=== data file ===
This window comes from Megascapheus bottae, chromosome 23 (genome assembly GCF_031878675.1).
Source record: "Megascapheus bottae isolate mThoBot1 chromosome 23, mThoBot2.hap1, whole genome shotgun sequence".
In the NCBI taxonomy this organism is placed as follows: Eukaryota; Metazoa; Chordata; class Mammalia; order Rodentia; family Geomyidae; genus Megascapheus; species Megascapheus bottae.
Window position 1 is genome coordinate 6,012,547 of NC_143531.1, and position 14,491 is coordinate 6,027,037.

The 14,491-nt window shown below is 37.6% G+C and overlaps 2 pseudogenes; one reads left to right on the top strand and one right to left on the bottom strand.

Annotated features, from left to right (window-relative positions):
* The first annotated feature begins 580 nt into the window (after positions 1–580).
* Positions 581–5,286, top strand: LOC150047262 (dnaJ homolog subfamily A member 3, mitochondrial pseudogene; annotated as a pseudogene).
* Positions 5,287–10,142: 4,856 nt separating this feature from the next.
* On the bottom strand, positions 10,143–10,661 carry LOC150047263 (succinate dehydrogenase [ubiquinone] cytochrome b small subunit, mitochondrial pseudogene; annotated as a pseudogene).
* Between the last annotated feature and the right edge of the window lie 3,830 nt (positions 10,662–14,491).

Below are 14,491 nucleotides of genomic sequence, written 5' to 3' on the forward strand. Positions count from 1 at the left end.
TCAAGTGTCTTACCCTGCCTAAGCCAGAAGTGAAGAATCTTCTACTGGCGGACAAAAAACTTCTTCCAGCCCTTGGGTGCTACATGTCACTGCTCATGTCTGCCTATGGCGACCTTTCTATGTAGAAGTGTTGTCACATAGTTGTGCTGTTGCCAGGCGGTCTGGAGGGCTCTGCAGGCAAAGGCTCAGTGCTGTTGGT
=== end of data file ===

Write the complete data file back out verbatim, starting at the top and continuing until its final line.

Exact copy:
This window comes from Megascapheus bottae, chromosome 23 (genome assembly GCF_031878675.1).
Source record: "Megascapheus bottae isolate mThoBot1 chromosome 23, mThoBot2.hap1, whole genome shotgun sequence".
In the NCBI taxonomy this organism is placed as follows: Eukaryota; Metazoa; Chordata; class Mammalia; order Rodentia; family Geomyidae; genus Megascapheus; species Megascapheus bottae.
Window position 1 is genome coordinate 6,012,547 of NC_143531.1, and position 14,491 is coordinate 6,027,037.

The 14,491-nt window shown below is 37.6% G+C and overlaps 2 pseudogenes; one reads left to right on the top strand and one right to left on the bottom strand.

Annotated features, from left to right (window-relative positions):
* The first annotated feature begins 580 nt into the window (after positions 1–580).
* Positions 581–5,286, top strand: LOC150047262 (dnaJ homolog subfamily A member 3, mitochondrial pseudogene; annotated as a pseudogene).
* Positions 5,287–10,142: 4,856 nt separating this feature from the next.
* On the bottom strand, positions 10,143–10,661 carry LOC150047263 (succinate dehydrogenase [ubiquinone] cytochrome b small subunit, mitochondrial pseudogene; annotated as a pseudogene).
* Between the last annotated feature and the right edge of the window lie 3,830 nt (positions 10,662–14,491).

Below are 14,491 nucleotides of genomic sequence, written 5' to 3' on the forward strand. Positions count from 1 at the left end.
TCAAGTGTCTTACCCTGCCTAAGCCAGAAGTGAAGAATCTTCTACTGGCGGACAAAAAACTTCTTCCAGCCCTTGGGTGCTACATGTCACTGCTCATGTCTGCCTATGGCGACCTTTCTATGTAGAAGTGTTGTCACATAGTTGTGCTGTTGCCAGGCGGTCTGGAGGGCTCTGCAGGCAAAGGCTCAGTGCTGTTGGT